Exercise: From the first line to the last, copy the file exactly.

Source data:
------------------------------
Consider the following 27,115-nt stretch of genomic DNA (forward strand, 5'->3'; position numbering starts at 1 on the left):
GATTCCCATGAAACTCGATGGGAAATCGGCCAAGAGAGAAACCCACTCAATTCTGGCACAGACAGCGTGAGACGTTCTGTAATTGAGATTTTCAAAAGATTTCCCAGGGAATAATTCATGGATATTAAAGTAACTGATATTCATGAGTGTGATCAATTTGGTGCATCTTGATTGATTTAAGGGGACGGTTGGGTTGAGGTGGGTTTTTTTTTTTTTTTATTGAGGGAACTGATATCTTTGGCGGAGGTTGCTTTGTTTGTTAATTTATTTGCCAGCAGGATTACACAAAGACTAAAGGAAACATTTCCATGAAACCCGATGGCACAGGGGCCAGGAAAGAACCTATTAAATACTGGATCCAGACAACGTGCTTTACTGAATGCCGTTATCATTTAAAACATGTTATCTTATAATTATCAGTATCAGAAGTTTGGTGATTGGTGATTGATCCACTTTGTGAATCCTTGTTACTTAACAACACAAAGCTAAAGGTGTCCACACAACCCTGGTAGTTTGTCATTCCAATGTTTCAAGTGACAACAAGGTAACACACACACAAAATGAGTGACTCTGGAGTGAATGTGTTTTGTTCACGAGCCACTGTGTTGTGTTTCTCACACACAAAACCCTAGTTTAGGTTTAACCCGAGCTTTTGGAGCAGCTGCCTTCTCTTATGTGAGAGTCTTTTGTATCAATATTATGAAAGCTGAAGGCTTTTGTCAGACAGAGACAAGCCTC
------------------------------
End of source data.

Consider the following 27,115-nt stretch of genomic DNA (forward strand, 5'->3'; position numbering starts at 1 on the left):
GATTCCCATGAAACTCGATGGGAAATCGGCCAAGAGAGAAACCCACTCAATTCTGGCACAGACAGCGTGAGACGTTCTGTAATTGAGATTTTCAAAAGATTTCCCAGGGAATAATTCATGGATATTAAAGTAACTGATATTCATGAGTGTGATCAATTTGGTGCATCTTGATTGATTTAAGGGGACGGTTGGGTTGAGGTGGGTTTTTTTTTTTTTTTATTGAGGGAACTGATATCTTTGGCGGAGGTTGCTTTGTTTGTTAATTTATTTGCCAGCAGGATTACACAAAGACTAAAGGAAACATTTCCATGAAACCCGATGGCACAGGGGCCAGGAAAGAACCTATTAAATACTGGATCCAGACAACGTGCTTTACTGAATGCCGTTATCATTTAAAACATGTTATCTTATAATTATCAGTATCAGAAGTTTGGTGATTGGTGATTGATCCACTTTGTGAATCCTTGTTACTTAACAACACAAAGCTAAAGGTGTCCACACAACCCTGGTAGTTTGTCATTCCAATGTTTCAAGTGACAACAAGGTAACACACACACAAAATGAGTGACTCTGGAGTGAATGTGTTTTGTTCACGAGCCACTGTGTTGTGTTTCTCACACACAAAACCCTAGTTTAGGTTTAACCCGAGCTTTTGGAGCAGCTGCCTTCTCTTATGTGAGAGTCTTTTGTATCAATATTATGAAAGCTGAAGGCTTTTGTCAGACAGAGACAAGCCTC